by Tiffany Hasker
“I never friend any students (former or current) or their parents. Two reasons: 1) I don’t want them to get a biased view of me outside of the office, & 2) I don’t want to know about any illegal or crazy actions by them. I don’t want to be privy to any pics or info about drinking, smoking or inappropriate behavior.” —CTA member’s Facebook post
Nowadays, an increasing number of teachers are becoming friends with their students on Facebook. Some educators use Facebook to make themselves more accessible to students. Others use it to strengthen relationships or to connect with former students. Many classrooms even have a Facebook group for students to connect with and help one another.
Facebook is a wonderful tool for teachers, but even though most teachers do not use Facebook inappropriately, unrestricted access to a teacher’s personal life is not always wise. While your Facebook profile is your own, permitting students access to your page requires discretion and responsibility. If parents or students are upset by something they see, the teacher may be reprimanded.
Even if it's your policy not to be friends with students on Facebook, you should understand that nothing posted to Facebook is ever completely private. Your posts can be forwarded and changed and could potentially reflect poorly on your career or school.
A good adage to live by: Don't post anything on Facebook that you wouldn't want a school district official to know about, your grandmother to read, or your 7-year-old daughter to see.
Following are common privacy-related questions about Facebook and our best attempt to answer them, understanding, though, that Facebook changes all the time.
My privacy settings seem to change, and I don’t remember changing them. Am I doing something wrong?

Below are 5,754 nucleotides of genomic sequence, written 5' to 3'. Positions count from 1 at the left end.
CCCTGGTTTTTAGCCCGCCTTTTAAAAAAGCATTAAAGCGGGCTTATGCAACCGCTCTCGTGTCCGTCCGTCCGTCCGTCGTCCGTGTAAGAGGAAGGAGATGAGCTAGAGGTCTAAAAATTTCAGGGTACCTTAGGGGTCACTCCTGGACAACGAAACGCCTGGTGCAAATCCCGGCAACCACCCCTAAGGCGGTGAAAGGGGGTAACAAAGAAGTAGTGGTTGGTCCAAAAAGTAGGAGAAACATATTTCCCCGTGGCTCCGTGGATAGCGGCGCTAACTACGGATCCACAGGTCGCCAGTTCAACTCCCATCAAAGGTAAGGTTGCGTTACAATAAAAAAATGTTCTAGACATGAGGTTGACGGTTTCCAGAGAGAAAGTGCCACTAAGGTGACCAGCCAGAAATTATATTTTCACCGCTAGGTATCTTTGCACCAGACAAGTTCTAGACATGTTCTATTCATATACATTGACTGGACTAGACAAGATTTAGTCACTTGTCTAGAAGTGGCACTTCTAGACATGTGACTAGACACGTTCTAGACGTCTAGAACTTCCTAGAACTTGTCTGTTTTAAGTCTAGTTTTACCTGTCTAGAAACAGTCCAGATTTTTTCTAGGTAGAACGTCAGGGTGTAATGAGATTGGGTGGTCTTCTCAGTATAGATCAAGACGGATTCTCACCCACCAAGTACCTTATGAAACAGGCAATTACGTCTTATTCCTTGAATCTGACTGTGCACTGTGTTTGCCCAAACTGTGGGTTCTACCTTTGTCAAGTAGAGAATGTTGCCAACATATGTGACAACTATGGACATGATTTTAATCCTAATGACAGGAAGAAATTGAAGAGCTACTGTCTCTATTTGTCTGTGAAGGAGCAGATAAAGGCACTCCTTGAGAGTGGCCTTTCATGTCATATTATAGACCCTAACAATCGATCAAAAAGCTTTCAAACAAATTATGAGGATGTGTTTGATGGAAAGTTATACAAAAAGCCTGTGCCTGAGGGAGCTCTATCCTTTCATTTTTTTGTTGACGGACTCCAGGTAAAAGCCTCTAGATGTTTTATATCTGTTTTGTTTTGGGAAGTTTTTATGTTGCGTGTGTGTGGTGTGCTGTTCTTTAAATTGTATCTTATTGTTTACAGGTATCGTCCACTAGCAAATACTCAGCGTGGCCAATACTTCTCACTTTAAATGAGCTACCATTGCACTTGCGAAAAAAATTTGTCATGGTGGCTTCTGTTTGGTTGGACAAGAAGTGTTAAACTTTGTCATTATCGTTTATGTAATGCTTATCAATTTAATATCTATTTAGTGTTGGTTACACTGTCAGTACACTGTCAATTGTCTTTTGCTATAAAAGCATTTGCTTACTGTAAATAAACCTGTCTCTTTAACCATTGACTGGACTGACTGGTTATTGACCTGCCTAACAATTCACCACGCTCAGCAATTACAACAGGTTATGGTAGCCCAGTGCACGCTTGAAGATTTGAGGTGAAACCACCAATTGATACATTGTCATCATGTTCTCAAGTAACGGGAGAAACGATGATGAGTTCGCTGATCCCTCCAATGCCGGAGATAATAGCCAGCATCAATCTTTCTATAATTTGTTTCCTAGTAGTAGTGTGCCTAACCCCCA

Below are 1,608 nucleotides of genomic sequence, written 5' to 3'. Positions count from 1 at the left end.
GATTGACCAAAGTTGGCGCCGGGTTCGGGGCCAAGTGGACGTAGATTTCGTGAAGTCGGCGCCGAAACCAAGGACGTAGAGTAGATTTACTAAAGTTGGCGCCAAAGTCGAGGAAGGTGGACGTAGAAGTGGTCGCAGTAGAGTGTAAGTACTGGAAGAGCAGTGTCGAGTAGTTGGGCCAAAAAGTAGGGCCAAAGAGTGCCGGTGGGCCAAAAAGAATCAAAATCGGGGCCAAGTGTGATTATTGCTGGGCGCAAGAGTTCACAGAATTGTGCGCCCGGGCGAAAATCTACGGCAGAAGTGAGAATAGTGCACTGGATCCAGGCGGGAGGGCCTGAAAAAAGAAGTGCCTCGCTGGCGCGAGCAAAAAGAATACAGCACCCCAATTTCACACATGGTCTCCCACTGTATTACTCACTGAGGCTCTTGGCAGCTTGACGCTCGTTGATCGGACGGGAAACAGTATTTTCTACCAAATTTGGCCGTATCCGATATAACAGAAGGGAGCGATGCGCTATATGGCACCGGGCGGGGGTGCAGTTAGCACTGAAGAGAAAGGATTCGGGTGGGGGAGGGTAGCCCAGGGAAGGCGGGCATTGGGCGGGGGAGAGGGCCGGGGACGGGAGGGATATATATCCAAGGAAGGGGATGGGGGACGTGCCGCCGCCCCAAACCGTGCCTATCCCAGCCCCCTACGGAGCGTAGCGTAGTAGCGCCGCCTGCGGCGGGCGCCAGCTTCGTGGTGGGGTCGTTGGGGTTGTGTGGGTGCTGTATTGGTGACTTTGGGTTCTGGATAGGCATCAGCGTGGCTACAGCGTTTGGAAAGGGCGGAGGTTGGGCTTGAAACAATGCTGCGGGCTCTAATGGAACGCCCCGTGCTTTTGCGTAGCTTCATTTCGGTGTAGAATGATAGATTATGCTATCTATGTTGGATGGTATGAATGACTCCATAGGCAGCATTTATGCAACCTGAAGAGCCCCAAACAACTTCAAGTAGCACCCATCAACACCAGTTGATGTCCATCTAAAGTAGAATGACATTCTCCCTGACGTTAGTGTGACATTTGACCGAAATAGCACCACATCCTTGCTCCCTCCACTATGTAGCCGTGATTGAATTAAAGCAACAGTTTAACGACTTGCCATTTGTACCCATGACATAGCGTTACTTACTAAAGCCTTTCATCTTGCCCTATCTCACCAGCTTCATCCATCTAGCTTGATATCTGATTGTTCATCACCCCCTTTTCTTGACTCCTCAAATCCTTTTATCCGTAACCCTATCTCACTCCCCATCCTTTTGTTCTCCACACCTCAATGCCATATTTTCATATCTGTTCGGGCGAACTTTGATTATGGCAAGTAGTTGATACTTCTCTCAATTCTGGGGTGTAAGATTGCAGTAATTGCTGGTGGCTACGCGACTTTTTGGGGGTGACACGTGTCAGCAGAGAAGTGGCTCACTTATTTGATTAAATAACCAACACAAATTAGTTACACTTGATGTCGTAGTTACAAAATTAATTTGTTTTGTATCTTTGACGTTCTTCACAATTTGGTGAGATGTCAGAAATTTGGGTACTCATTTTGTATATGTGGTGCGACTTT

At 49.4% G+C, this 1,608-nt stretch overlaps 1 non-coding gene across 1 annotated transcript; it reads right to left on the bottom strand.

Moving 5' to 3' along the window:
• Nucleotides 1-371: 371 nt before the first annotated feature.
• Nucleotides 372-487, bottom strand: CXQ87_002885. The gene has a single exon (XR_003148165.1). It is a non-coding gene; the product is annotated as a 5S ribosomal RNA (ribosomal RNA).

Facebook rolls out upgrades to the site regularly — they’re rolling out another one right now, in fact. Some of us are already seeing a whole new Facebook, while others still see the same news feed we have done since the rollout of “Timeline.” Often when these changes are made, privacy settings go back to the original default settings — which means content you’d previously only shared with friends might now suddenly be public. This isn’t always the case, but why take the risk? It’s best to regularly check your privacy settings, at least every few months.
What you can do about it: Click on the lock icon on the right of the blue navigation bar at the top of the page. Go through each section and make sure you’re comfortable with the selections.
I’ve read that Facebook “owns” my photos and can use them for advertising. Is that true, and what can I do to prevent it?
Yes, if you do not take action, advertisers are given free rein to use your profile image to promote their product, services or beliefs in your friends’ news feeds.
What you can do about it: Go to Privacy Settings > Ads > Ads & Friends, and select “No One.”
I want to follow my family and friends, but different people keep coming up in my news feed. Why is this happening and how can I stop it?
Unfortunately, this is part of Facebook’s new strategy to make the site more “social” and attract more advertising revenue. And this makes a quick check-in of Facebook increasingly more frustrating for the average user. Facebook doesn’t make it easy to avoid these “sponsored” or “suggested posts” because they’re now part of our news feeds rather than just small, right-column ads.
What you can do about it: There is one way to stop advertising posts from entering your news feed again, but only on a page-by-page basis. My advice: Just keep scrolling and don’t click on the advertised links. Hopefully, if advertisers don’t get the number of “click-throughs” they were hoping for, this advertising fad will go away (unlikely, but one can hope).
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